Thin glass technology for encapsulated solar modules

Date: 1 September 2011
  • Ing. Richard Bruckner, INOVA-LiSEC Technologiezentrum GmbH
The following approach describes a new encapsulation technology for glass-glass-modules using tempered thin glass as front and back sheets.

Ing. Richard Bruckner
INOVA-LiSEC Technologiezentrum GmbH,
Peter-Lisec-Strasse 1,
3353 Seitenstetten




The following approach describes a new encapsulation technology for glass-glass-modules using tempered thin glass as front and back sheets. In general, glass-glass PV-modules have huge advantages as far as mounting is concerned, as back rails can be used. Tempered thin glass additionally improves the durability, flexibility, light transmission and weight of PV-modules significantly.

By means of a hermetic sealing, the new approach is ideal for any kind of solar cell and allows free selection of laminating foils. Another interesting aspect is the massive energy saving reached during manufacturing. Standard methods and the new frameless glass-glass PV-module production will be compared in the following.

Figure 1. Thin glass provides better light transmission – absorption proportional to glass thickness.


In the last few years, LiSEC has introduced the revolutionary flatbed tempering process, which enables extremely thin glass to be tempered at an excellent quality and without any roller waves. Thin glass is tempered in a LiSEC Flatbed tempering oven which ensures uniform microstructures with a very high density and tensile strength of the surfaces.

Thanks to the high convection air cushion system, which serves as both handling and heating system within the furnace, surfaces of the glass sheets are not being touched during the whole tempering process. Whether it is float glass, rolled glass or coated glass (one or both sides coating), glass processed this way is extremely thin and flexible and shows only lowest optical distortions.

Figure 2. Heavily loaded glass-glass PV-module as proof for resistibility and robustness.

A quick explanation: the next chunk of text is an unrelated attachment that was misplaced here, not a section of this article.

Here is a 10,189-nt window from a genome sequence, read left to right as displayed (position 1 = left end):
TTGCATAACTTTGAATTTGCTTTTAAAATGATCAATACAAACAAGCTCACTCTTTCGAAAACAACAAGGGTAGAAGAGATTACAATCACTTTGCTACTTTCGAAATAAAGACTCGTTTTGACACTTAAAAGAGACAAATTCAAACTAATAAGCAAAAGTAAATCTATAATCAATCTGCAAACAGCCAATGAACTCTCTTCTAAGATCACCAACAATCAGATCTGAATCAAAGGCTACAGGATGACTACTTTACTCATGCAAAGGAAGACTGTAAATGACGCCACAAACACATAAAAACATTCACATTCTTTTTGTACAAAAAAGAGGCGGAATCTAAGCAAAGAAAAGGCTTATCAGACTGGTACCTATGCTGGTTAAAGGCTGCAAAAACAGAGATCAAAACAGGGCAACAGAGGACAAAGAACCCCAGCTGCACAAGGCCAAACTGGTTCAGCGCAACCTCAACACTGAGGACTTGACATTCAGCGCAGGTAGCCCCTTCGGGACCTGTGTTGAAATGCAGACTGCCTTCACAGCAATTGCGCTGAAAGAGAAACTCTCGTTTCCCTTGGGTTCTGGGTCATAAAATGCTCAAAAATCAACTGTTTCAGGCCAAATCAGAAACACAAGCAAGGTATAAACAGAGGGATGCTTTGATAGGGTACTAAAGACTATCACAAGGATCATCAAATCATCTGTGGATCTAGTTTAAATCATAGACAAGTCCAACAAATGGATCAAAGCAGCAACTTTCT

The enormous resistance and flexibility of tempered thin glass now serve as a basis for a new concept of extremely light-weight PV-glass-glass-modules. With a glass thickness of 2 mm of both front and back side and a hermetic sealing along the edges, the glass-glass-modules are extraordinarily efficient and diffusion-proof. Ammonia gases, high ambient air temperature or humidity cannot cause harm to the module.

Thanks to the hermetical sealing with reactive hot melt any kind of foils can be used and there are no high requirements for the foils. Furthermore, this encapsulation method does not require any aluminium frames and can be assembled easily using the back rail method. The frameless and lightweight modules open up new possibilities for BiPV applications.

Additionally adhesive bonds also can be easily put in practice. Thanks to their flexibility the glass-glass modules are very durable and robust even with high area loads (fig. 2). As figure 3 shows symmetrical construction of glass-glass PV-modules using tempered thin glass keeps cells in a neutral phase while bending the module.

Table 1. Energy balance PV module/m2.

The 2 mm front sheet provides optimum light transmission resulting up in up to 6% more energy yield. The absorption is proportional to the glass thickness. Thanks to thin glass the whole encapsulation process is speeded up as thin glass heats up faster. Conversely temperature-discharge of cells benefits from thin glass too. With a weight of only about 10 kg/m2 the modules are extremely light-weight compared to conventional ones.

Applying this method LiSEC manufactured a big PV-module to show the potential in this area. With an overall size of 3260 x 1525 mm (180 cells = 770 Wp) and a total weight of only 50 kg the PV-module was manufactured in one piece.

Figure 4. PV-Module thickness is only ~6mm.

For the production of these modules, LiSEC developed a fully automatic production line especially designed for the glass-glass encapsulation approach. An integrated part of the method is a new vacuum laminator, enabling that up to 4 modules are processed simultaneously.

Curing of EVA, PVB or any other foil material is made in a separate batch curing oven. Because of the use of thin glass and the fact that there is no need for aluminium frames, the glass-glass encapsulation method yields an overall energy balance improved by more than 50% per m2 compared to conventional modules.

Figure 5. Point impact test (approx. 400 kg)

Thanks to the encapsulation technology with glass-glass modules and the hermetic sealing manufacturers are independent from the kind of solar cell or thin film used. The method is ideal for crystalline, organic or thin foil sells.

Figure 6. Hail test with tempered thin glass.


This approach for highly efficient PV-modules solves multiple problems observed with conventional backsheet-based PV-module encapsulation methods and is a significant step forward to energy savings and grid parity. Furthermore, it opens doors to new frameless BiPV ideas, low-cost roofing applications for glass houses, green buildings, car ports and many other things. Tempered thin glass is the basis for this new approach and grants better light transmission plus unreached flexibility and durability of PV-modules.

Figure 3. Cells are in the neutral phase of bending tension.

600450 Thin glass technology for encapsulated solar modules
Date: 1 September 2011
  • Ing. Richard Bruckner, INOVA-LiSEC Technologiezentrum GmbH

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